‘The Social Life of DNA’ by Alondra Nelson goes in depth explaining how genetic testing can be the key to discovering our roots. Nelson highlights the concept that people, specifically African Americans, should rediscover their roots to find out who they are and where they came from. Through DNA testing, such as 23andMe and AncestryDNA, people were able to gain a sense of where their ancestors originated, and it also helped find lost distant family. Questions about slavery, racial discrimination, Jim Crow laws, and their socioeconomical conditions would help the current generation reconcile with what occurred in the past. Nelson encourages root seekers to resolve their unanswered questions and look closely into their history until they find what they are seeking. Although these tests can be exciting and adventurous to use, it does not provide a comprehensive overview about their background due to the limited knowledge the company has on African roots. The results from the DNA ancestry testing are general-based and do not vary much in information.
DNA testing is not effective because it fails to give leads about the slave era. In 'The Social Life of DNA’, root-seekers are primarily looking for statistics about African Americans. Nelson encourages people to find out about their own history and learn who they truly are. We are uneducated about our ancestors and our past. We live without regard, sympathy, or an understanding about what history holds for us. If people do not know about their own history, history will be lost little by little over time, and eventually, it will cease to exist. However, retracing roots back to the beginning of slave trade is difficult. The slave trade dehumanized countless of Africans and spread them across unknown lands, from the Caribbean, to Brazil, Europe, and America. This shadowed their original inheritance and caused the diversity of Africans to bloom (Brucato, 2010). Genetic testing to retrace their original roots was rendered ineffective due to how diverse their people have become.
Despite the negativity revolving around the failure of genetic testing, Nelson was still able to promote the advantages in using genetic tests. It was stated in page 165, that although these tests were limited, DNA is the gateway connecting the past, present, and future. DNA holds history and can tell you more than you know. Nelson was able to sell this advertisement by explaining why it is good to know your own roots. It can provide people with social identification, culture origin, and a political sense of who they are. This appealed to those who were interested in learning about their history. In addition, African Americans have a high incidence rate in certain types of diseases. It has been noted that African Americans are more likely to develop inflammatory responses to pathogens and have high incident and death rates from cardiovascular diseases and prostate cancer (Park, 2019). In situations with genetic disorders, DNA testing comes in handy. It enables researchers to update their data they’ve obtained from DNA samples. Furthermore, it would also inform the consumer what they percentage they potentially at risk for. With the information obtained from their DNA sample, people will be aware of their risks and can choose to change their lifestyle and diet. A change in lifestyle and habits can help the disease remain dormant. If they don’t watch out for what they are at risk for, an unhealthy lifestyle would only speed up the incidence rate.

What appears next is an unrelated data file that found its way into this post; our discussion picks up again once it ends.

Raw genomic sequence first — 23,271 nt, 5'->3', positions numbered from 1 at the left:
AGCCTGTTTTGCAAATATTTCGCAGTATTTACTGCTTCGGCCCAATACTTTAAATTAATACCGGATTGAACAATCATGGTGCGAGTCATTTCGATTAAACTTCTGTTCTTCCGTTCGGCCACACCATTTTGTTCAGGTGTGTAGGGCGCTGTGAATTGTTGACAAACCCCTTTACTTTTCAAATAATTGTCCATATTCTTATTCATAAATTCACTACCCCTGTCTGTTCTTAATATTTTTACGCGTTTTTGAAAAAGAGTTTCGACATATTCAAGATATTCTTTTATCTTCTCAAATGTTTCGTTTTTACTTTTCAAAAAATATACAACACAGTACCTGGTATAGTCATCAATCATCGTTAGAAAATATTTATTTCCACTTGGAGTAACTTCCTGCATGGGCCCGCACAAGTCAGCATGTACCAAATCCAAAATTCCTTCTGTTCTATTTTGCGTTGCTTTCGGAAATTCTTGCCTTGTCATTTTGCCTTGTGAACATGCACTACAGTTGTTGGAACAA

Not only can genetic testing appraise people about their history and health complications, but it also allows Africans to fight for equal rights, racial, economic, and social justice. Since Africans were stripped of their rights when they were enslaved and captured, the original lineage was lost. Slave owners would rape their ‘property’, and as a result, the diversification begin. The diversification and the force to adapt to their new life and environment, caused African heritage to mix with heritages of other countries. Pure African heritage would remain uncommon, driving root seekers to search for a genuine link to Africa (Abel, 2016). It is important to know your roots as it is essential to understanding who we are, the bonds that we share with others, and the memories it holds. In the book, genetic testing was used to help reunite long lost family and family members that they did not even know of. Although it doesn’t necessarily link people to their past, it is still vital that they learn their origin as it is the building blocks of who we are.
‘The Social Life of DNA’ centers around how ancestry testing can inform African Americans about their lost kin. The book repeats many important details, going in depth more each time. Nelson tries to keep the audience engaged and retain information. This book is targeted at African Americans but can also be directed towards anyone who is interested in looking at their roots. The intended audience was mainly African Americans because they hold a lot of history. From enslavement, dehumanization, racial discrimination, segregation, and black lives matter, they have been through many tough situations. Their perspective of the world has been greatly impacted by the challenges that they have faced and overcame.